Allyson begins week-long engagements at the Blue Note in New York on West 3rd Street at the end of March and at LeJazz Au Bar on East 58th Street in November. Her nine albums for Concord Records include an album of big band-styled and roadhouse blues, "In Blue," as well as genre-bending experiments that include bebop, Brazilian, and French jazz tunes. She earned a Grammy Award nomination for her album "Ballads: Remembering John Coltrane." Allyson may also be familiar to fans from her many performances through the years on Garrison Keilor's "A Prairie Home Companion" program.
Her current album, "Wild For You," includes now-classic pop tunes, done in a distinctive, decidedly jazzy vein. For example: Elton John's "Sorry Seems to Be the Hardest Word," Cat Stevens' "Wild World," Joni Mitchell's "All I Want," and Ewan McColl's "The First Time Ever I Saw Your Face," a tune popularized by Roberta Flack in the 1970s.
At the McCarter concert, Allyson, Schuur, Adams, and Gazarek will be accompanied by Laura Caviani on piano, Rod Freeman on guitar, Todd Strait on drums, and Scott Steed on bass. Adams will be accompanied by her husband, drummer John Cushon, during her set.
Adams' current release is "All The Love," for Concord Records, her first pop album in five years. Her debut album, "Circle of One," was released in 1990, and the single from the platinum-selling release "Get Here" became an unofficial anthem of the 1991 Gulf War. Adams, the only African-American on the tour, has toured with Tears for Fears, Phil Collins, Michael Bolton, and Luther Vandross, among others. The daughter of a minister in Yakima, Washington, it's not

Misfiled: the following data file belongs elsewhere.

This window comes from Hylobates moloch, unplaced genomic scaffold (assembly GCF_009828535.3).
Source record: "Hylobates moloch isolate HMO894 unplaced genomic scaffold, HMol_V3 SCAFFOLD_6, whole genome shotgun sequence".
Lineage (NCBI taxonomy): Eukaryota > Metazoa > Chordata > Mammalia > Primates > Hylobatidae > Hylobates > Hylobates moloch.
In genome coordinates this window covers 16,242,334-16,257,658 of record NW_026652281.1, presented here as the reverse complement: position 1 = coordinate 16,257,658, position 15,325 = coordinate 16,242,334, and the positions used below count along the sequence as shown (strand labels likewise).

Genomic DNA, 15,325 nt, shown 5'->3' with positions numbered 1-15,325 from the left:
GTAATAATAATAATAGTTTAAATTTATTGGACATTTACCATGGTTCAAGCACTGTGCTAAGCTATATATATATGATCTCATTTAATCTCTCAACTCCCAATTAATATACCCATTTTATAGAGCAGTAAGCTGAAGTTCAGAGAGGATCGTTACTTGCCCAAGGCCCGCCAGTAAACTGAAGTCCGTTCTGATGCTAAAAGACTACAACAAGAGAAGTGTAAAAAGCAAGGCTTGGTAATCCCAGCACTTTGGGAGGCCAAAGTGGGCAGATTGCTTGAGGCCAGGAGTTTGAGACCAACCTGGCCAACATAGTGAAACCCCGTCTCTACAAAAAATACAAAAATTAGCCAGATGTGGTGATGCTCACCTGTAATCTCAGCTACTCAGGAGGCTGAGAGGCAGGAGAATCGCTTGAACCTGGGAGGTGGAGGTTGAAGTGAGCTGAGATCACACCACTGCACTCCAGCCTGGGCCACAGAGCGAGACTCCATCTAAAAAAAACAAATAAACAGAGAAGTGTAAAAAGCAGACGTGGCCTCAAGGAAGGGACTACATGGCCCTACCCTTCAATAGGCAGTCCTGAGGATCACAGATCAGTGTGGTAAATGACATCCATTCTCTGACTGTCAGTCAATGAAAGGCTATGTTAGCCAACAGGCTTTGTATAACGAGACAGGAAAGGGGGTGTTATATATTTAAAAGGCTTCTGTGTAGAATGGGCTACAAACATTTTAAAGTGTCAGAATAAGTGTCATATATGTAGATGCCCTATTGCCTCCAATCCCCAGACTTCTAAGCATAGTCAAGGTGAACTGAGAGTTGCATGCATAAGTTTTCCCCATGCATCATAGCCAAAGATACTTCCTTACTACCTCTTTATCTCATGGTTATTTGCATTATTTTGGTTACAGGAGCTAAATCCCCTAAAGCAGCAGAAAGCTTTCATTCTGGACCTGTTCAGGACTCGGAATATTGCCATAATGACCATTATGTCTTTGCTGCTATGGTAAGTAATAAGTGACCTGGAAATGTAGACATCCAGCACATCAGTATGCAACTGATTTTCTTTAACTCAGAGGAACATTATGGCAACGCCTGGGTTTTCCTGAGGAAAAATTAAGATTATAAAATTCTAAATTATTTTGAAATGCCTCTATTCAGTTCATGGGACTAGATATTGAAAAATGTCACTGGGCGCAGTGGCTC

surprising that Adams got started singing in the church.
Schuur, who has recorded with everyone from B.B. King to the Basie Orchestra, has won several Grammy Awards for her albums through the years for a variety of record labels. She is known for her bubbly personality on and off stage and throws lots of funny stories into her live shows.
Allyson says: "Humor is a big part of what we do, and I always hope for some humor, because it's what keeps this business do-able. Diane can be very funny, but so can Oleta, but in a different way."
She says the tours have mostly been about enjoying each other's music. "We are each very formed and established in our own ways, and have respect for one another. Having said that, I can't help but learn from those I respect. There's a certain collegiality on stage, but we also have a fair degree of organization. We have concentrated a lot on the pacing and layout of the show, but it is, after all a jazz program, not a cabaret program, so there is a certain element of spontaneity involved."
What can audience members, both those familiar and those unfamiliar with jazz, expect from this show? "I'd hope people would already know something about 'the names' on this tour like Diane Schuur and Oleta Adams, but if you don't know much about jazz, you can expect an eclectic evening of music making, lots of funny and engaging stories, and some really good singing," Allyson says.
"For me, singing is about connecting to people with this music, and making a difference in people's lives. All of the singers on this tour do have messages to relate. Come out and you'll hear what we have to say."
Concord Jazz on Tour, Saturday, February 12, 7:30 p.m., McCarter Theater, Princeton. 609-258-2787. Also, Sunday, February 13, 7 p.m., Community Theater, Morristown. 973-539-8008.